Actually, most trips I take are to learn something (I’ll resist the word “research” as it isn’t that well-organized). Next week I’m going to the Endemic Species Center in ChiChi. And closer to home I’ll be going to Dongxi port in Chiayi County to find out what shark species they are landing.
When I first saw this thread, I wasn’t sure which of my reactions I would share. I have felt disappointed by my experiences in some Taiwan cities, but I have also encountered lots of wonderful sites, peoples, and events.
Almas John, you ask about cities where you could spend the night and find enough attractions to make the visit worthwhile. I guess ultimately that depends on what type of attractions you are interested in personally. I will, however, provide a list of cities/towns where a traveler could pass an enjoyable twenty-four hours. Granted, these are not places with nightlife that would rival Taipei or Tainan, but they do have more than a few pockets of interest.
Wulai, Taipei County
Shuanghsi, Taipei County
Upper Baleng, Taoyuan County
Beipu, Miaoli County (?)
Huashan, Taichung County (hotels in Lishan)
Luku, Nantou County
Dongpu, Nantou County
Shuili, Nantou County
Shanmei, Jiayi County
Liukuei, Kaohsiung County
Lanyu Island (not one traffic light, if I remember correctly)
Chengkung, Taidong County
Tayuling, Hualian County
Yuli, Hualian County
Kuangfu, Hualian County
Suao, Ilan County
Yes, ZhongTai temple is certainly worth a sidetrip if you find yourself in the Puli area. I like the approach; a winding rural road takes you through a small village, and then suddenly, the temple comes into view.
Just caught this thread and have a question. I was in Jiji a few weeks ago but did not see or hear of an endemic species centre. Where is it? And what is in it?
Oh, did you guys see the collapse temple in Jiji? The 2nd floor rests on the ground, the bottom being a victim of the 921 earthquake, and the locals have decided to leave it like that, as the temple is much more of a draw now than it ever was before.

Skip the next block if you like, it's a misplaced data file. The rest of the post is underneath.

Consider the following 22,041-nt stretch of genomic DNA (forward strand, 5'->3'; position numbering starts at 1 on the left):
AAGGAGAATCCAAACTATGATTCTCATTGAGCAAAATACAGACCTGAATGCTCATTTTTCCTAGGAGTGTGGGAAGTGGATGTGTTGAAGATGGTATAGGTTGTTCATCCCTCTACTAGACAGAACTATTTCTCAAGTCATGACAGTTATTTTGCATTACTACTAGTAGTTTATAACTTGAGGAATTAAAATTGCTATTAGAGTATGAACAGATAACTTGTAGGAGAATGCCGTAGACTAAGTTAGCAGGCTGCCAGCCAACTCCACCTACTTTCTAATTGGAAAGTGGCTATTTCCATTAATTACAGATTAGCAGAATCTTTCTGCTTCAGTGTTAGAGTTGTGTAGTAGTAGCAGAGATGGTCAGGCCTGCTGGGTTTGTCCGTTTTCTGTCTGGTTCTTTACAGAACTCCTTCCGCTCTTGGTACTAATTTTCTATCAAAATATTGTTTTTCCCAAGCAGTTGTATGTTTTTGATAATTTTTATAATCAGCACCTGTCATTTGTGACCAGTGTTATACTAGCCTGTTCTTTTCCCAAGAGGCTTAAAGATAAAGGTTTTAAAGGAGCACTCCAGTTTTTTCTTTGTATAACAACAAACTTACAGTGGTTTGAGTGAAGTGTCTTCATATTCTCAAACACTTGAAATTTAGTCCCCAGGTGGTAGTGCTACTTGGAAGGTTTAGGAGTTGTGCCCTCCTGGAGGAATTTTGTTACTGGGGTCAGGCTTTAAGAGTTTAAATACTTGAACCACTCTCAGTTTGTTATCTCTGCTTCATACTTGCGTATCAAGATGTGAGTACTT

[quote=“Mucha (Muzha) Man”]Just caught this thread and have a question. I was in Jiji a few weeks ago but did not see or hear of an endemic species centre. Where is it? And what is in it?
Oh, did you guys see the collapse temple in Jiji? The 2nd floor rests on the ground, the bottom being a victim of the 921 earthquake, and the locals have decided to leave it like that, as the temple is much more of a draw now than it ever was before.[/quote]That temple is amazing. I came to Taiwan well after the earthquake, but seeing that temple brings home the kind of destruction there was.
The endemic species centre is a nice natural history museum, focused on plant and animal species unique to Taiwan. It has some very interesting dioramas with model animals and trees; each diorama depicts the wildlife specific to a particular elevation/altitude. For anyone thinking of going there, allow around an hour to go round: certainly not more than an hour and a half, unless you want to sit for a while and contemplate the very large relief map of Taiwan (about 5 metres long: unfortunately no labels but you can amuse yourself trying to identify the mountains and areas that you know).
Sorry, I can’t give exact directions as both times I’ve been I was in someone else’s car. I would estimate it as a mile or two out of Jiji; maybe someone else can be of more help.
By the way, did you rent bicycles while you were there? That seems to be the thing to do. Any time I mention that town to a Taiwanese person, they very soon say ‘You have to rent bicycles in Jiji’. As Alishan is the place to see the sunrise, Jiji is the place to rent bicycles for the day. I’m afraid that both times I’ve been there, I went without, so I cannot comment on the Jiji bicycle experience.